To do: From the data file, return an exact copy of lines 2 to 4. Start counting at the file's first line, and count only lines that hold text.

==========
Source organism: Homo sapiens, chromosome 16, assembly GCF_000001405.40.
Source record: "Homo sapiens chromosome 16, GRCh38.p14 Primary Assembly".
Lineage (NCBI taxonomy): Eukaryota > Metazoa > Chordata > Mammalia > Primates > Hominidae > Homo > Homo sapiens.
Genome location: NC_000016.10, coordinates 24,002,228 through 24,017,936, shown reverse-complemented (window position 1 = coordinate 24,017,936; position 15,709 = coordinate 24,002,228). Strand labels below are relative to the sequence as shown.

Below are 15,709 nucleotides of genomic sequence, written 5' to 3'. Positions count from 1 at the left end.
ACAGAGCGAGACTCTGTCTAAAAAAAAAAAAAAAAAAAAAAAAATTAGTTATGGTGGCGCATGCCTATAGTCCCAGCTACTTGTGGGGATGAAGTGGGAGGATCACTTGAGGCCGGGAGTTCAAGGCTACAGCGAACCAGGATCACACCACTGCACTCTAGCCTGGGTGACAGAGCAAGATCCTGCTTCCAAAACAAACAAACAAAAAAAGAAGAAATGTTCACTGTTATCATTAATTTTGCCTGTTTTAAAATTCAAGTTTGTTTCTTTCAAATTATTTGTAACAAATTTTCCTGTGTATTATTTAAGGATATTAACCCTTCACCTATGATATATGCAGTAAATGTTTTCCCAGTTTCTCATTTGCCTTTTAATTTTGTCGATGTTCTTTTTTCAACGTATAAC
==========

Source record: "Homo sapiens chromosome 16, GRCh38.p14 Primary Assembly".
Lineage (NCBI taxonomy): Eukaryota > Metazoa > Chordata > Mammalia > Primates > Hominidae > Homo > Homo sapiens.
Genome location: NC_000016.10, coordinates 24,002,228 through 24,017,936, shown reverse-complemented (window position 1 = coordinate 24,017,936; position 15,709 = coordinate 24,002,228). Strand labels below are relative to the sequence as shown.